Victoria Strauss, who runs the valuable Writer Beware blog, has this assessment of what's happening in the world of writing scams:
"Now, in 2012, Writer Beware only rarely hears about brand-new agent scams; even inquiries about well-intentioned amateur agents--which once made up a large percentage of our correspondence--have dwindled to a trickle. By far the most frequent questions and complaints we receive involve small publishers, various flavors of vanity presses, self-publishing services, and marketing or other so-called services aimed at small press and self-published authors."
As they say, one door closes, another door opens--even for scammers. Before you spend your money on any services, I suggest you do the following:
1. Read the fine print. Often there are traps buried in the text of a contract. Things to look for:
* If it's a time-based service of some kind, for how long are you obligated?
* Is there a way for you to cancel the service if you're not happy?
* What's the refund policy?
* Does the copyright stay with you? It should.
2. Do a Google search about the company, the individuals running it, and the products or services they offer. Go past the first page so you get past the fake sites.
For instance, let's say the Fraudentcheat Agency is a scam. They set up a bunch of websites with names like "Fraudentcheat Scam?" or "Fraudencheat Fraud?" These look like legitimate review sites and--surprise!--they conclude that Fraudencheat is a fine company that has been unfairly accused of shady practices.
They use SEO to make sure these sites occupy most of the first page of results. Any legitimate reviews are pushed to the second, third, or fourth page of results, which few people bother to check. Be the one in a hundred who digs deeper.
3. Check with others who have used the service. If possible, go beyond the endorsers who are cited on the web site of the people providing the service. Be aware that testimonials can be fake or can have been sent before things went sour.
I've written in the past about a publicist who ran glowing endorsements from clients--who, when I contacted them later (hindsight in action!) were not happy with his services at all. Later I found out he'd never paid for the big ad that attracted me in the first place.
4. If things that were agreed upon are not delivered, complain immediately and document every contact. By the time I caught on, several thousand pounds had changed hands. When I sued in small claims court I won but the company went bust and I was never able to collect. If you move quickly you may have a chance to get your money back before the house of cards collapses.
Bring in some bigger guns; for instance, mention that unless you get a refund you will notify the Writers Guild and name some other organizations they don't want to have snooping around. It couldn't hurt to mention that you're friends with (name of editor of publication the scammer is most likley to fear). It's not a lie--go to the editor's Facebook page and "friend" him or her...now you're friends!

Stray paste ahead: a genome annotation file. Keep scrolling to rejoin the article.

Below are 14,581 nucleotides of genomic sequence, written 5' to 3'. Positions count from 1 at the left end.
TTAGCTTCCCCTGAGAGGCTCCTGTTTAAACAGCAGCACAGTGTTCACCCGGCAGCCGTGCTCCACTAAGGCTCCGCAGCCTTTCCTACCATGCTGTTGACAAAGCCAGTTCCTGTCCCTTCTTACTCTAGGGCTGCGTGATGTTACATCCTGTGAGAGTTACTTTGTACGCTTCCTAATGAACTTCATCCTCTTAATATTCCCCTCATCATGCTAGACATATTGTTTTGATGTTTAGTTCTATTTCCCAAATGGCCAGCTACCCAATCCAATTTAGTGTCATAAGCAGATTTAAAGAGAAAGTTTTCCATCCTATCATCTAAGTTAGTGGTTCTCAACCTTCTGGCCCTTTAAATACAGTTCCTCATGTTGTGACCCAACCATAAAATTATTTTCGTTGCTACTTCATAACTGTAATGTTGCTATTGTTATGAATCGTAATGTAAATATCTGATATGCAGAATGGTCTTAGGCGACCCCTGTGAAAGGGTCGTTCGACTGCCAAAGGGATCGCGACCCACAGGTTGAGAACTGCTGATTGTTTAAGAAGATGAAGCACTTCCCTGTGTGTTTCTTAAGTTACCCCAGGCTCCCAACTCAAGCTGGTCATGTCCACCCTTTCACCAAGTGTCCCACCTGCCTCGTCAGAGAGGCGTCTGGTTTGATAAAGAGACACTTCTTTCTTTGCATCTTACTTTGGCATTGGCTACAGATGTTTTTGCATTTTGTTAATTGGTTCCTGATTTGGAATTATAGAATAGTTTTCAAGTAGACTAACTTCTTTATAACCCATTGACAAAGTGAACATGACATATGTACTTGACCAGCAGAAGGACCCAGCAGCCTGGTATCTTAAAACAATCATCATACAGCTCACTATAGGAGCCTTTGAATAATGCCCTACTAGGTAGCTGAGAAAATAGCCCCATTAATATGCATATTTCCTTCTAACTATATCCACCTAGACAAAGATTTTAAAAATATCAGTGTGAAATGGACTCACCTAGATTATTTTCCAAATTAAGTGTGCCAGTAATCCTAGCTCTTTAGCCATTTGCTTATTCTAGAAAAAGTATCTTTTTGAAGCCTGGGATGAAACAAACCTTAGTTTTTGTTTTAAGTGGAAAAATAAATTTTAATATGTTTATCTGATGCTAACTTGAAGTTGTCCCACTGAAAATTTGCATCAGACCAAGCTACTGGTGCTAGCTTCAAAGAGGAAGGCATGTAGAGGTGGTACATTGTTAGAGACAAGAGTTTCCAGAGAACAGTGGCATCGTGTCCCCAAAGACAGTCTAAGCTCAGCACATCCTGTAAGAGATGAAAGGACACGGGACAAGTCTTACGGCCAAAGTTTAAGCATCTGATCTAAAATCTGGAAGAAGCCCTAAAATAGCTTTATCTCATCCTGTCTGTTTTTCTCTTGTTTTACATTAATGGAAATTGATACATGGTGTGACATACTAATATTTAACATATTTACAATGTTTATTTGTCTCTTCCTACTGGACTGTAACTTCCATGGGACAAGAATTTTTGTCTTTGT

Be prepared for some return fire from the scammers but don't let them intimidate you. When I named and shamed the publicist he left a message on my answer machine claiming that he'd notified the police that I had sent him death threats! He made the mistake of even making up the name of a detective he'd supposedly talked to and gave a case number. When I phoned the police they told me there was no such detective or case number. They asked me to notify them if he contacted me again so they could investigate him. He didn't call again.
Another common practice is for the scammers to threaten to sue you. Some even go so far as to send fake letters supposedly from their attorneys.
If you get one of these, stay calm. First check whether the law firm on the letterhead even exists. If it does, phone them and ask if they are actually acting on behalf of the person who sent the letter. If they do, all that means is he or she paid them to write the letter, not that there is any serious intention to follow through.
Remember, the scammers don't want to be exposed to the light of day so going public via a court case often is the last thing they want.
5. Let others know about your unhappy experience. Keep it professional and stick to the facts, don't make it personal and don't do any name-calling. It's better to say, "I paid (amount), in exchange for which (name of company) agreed to (specifics of the service). This service was not provided and they have refused to refund my money"--rather than--"(name of company) are bunch of scumbags who cheated me out of (amount of money)!" I know it would feel better to say the latter, but your case will be stronger with the former.
Use the forums of appropriate web sites, your own Twitter feed, your Facebook page, etc. The more you stay factual and avoid personal attacks, the more serously people will take you. You might at least save someone else from being cheated.
You'll find more questions and answers about how to avoid being ripped off, in this case by people who steal your material, here: http://timetowrite.com/protecting-your-material/